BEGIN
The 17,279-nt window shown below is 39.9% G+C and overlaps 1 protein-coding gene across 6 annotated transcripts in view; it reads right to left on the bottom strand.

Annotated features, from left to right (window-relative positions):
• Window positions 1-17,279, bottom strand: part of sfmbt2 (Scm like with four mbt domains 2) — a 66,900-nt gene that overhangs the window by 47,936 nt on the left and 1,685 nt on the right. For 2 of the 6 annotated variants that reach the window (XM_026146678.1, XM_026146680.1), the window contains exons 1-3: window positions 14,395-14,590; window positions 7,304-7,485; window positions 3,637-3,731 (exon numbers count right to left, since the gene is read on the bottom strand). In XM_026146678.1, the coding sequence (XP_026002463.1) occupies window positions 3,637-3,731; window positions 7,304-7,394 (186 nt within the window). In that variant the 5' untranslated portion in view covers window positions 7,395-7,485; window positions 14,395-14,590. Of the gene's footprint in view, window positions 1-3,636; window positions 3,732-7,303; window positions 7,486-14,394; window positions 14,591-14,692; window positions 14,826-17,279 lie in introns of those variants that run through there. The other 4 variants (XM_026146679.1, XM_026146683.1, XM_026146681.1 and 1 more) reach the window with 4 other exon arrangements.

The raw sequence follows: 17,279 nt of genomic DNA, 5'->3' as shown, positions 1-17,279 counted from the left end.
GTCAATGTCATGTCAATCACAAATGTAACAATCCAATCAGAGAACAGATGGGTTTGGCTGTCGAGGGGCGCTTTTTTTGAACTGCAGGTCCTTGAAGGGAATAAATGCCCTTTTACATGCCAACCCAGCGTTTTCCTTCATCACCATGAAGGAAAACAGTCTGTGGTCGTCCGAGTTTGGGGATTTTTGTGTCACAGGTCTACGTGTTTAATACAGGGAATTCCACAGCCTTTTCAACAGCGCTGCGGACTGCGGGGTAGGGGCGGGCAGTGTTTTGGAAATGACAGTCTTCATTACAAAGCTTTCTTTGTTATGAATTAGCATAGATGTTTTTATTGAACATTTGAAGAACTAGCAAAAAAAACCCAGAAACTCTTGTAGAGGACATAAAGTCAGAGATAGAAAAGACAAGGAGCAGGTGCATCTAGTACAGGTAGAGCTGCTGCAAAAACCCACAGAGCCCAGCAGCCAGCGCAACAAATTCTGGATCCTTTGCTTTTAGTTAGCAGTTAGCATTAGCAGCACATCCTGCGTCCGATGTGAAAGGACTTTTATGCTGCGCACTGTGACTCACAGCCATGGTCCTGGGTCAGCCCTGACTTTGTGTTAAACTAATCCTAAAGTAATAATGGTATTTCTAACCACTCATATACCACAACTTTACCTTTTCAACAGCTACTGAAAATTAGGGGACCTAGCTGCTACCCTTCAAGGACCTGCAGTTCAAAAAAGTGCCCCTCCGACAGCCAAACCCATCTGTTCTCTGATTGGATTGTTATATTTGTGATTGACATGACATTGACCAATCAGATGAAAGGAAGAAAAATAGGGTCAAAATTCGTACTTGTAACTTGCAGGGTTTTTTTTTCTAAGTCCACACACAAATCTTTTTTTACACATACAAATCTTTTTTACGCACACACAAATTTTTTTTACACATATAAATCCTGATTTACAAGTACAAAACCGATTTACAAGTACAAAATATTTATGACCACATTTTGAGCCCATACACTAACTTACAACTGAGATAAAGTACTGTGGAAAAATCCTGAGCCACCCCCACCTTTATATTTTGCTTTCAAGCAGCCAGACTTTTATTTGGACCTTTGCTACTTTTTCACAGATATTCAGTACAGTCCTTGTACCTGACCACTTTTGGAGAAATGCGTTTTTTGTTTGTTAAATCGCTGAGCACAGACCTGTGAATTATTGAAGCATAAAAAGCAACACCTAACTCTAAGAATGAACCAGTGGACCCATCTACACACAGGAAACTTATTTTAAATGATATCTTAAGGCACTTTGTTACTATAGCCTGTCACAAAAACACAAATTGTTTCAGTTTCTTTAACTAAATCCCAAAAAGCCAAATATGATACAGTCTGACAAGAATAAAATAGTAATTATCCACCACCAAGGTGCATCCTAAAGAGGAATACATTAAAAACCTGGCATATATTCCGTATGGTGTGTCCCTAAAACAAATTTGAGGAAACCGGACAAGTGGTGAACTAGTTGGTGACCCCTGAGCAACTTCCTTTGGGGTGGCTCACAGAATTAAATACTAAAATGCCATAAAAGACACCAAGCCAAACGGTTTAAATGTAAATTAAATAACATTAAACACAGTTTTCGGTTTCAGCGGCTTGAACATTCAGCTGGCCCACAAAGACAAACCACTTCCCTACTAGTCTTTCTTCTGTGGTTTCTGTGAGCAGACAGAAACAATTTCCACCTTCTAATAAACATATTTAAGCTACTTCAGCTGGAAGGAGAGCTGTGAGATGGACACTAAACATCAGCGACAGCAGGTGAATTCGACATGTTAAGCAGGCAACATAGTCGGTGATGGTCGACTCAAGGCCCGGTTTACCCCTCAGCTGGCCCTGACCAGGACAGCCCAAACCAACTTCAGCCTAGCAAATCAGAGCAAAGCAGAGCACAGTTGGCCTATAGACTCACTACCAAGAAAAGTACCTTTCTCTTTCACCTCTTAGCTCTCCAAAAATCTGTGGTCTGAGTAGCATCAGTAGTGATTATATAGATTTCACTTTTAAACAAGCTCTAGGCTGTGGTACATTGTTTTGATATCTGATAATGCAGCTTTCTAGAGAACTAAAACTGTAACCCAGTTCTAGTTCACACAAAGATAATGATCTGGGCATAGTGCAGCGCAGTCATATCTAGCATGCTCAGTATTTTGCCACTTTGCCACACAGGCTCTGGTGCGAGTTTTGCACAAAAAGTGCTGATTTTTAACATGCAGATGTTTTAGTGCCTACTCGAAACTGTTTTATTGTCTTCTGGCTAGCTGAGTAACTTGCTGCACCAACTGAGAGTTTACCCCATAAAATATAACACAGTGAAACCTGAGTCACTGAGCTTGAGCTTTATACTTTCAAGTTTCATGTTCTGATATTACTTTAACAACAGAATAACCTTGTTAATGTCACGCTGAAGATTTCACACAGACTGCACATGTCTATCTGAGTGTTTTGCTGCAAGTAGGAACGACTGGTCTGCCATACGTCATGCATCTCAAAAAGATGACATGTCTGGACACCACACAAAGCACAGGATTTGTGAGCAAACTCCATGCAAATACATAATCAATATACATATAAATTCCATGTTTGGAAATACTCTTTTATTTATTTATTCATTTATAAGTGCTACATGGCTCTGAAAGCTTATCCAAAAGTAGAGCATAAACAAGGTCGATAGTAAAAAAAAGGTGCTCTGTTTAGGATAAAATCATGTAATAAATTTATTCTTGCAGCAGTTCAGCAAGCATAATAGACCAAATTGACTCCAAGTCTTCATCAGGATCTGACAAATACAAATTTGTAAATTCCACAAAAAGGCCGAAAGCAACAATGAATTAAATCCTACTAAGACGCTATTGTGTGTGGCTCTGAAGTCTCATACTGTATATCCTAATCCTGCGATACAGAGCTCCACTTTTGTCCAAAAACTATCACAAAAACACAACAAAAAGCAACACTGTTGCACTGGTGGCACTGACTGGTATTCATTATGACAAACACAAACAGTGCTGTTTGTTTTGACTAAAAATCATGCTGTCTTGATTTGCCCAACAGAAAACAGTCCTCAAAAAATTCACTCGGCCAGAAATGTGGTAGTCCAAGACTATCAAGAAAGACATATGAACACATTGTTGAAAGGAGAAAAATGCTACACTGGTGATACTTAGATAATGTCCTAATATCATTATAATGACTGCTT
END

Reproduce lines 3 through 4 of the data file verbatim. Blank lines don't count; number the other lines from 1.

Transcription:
• Window positions 1-17,279, bottom strand: part of sfmbt2 (Scm like with four mbt domains 2) — a 66,900-nt gene that overhangs the window by 47,936 nt on the left and 1,685 nt on the right. For 2 of the 6 annotated variants that reach the window (XM_026146678.1, XM_026146680.1), the window contains exons 1-3: window positions 14,395-14,590; window positions 7,304-7,485; window positions 3,637-3,731 (exon numbers count right to left, since the gene is read on the bottom strand). In XM_026146678.1, the coding sequence (XP_026002463.1) occupies window positions 3,637-3,731; window positions 7,304-7,394 (186 nt within the window). In that variant the 5' untranslated portion in view covers window positions 7,395-7,485; window positions 14,395-14,590. Of the gene's footprint in view, window positions 1-3,636; window positions 3,732-7,303; window positions 7,486-14,394; window positions 14,591-14,692; window positions 14,826-17,279 lie in introns of those variants that run through there. The other 4 variants (XM_026146679.1, XM_026146683.1, XM_026146681.1 and 1 more) reach the window with 4 other exon arrangements.

The raw sequence follows: 17,279 nt of genomic DNA, 5'->3' as shown, positions 1-17,279 counted from the left end.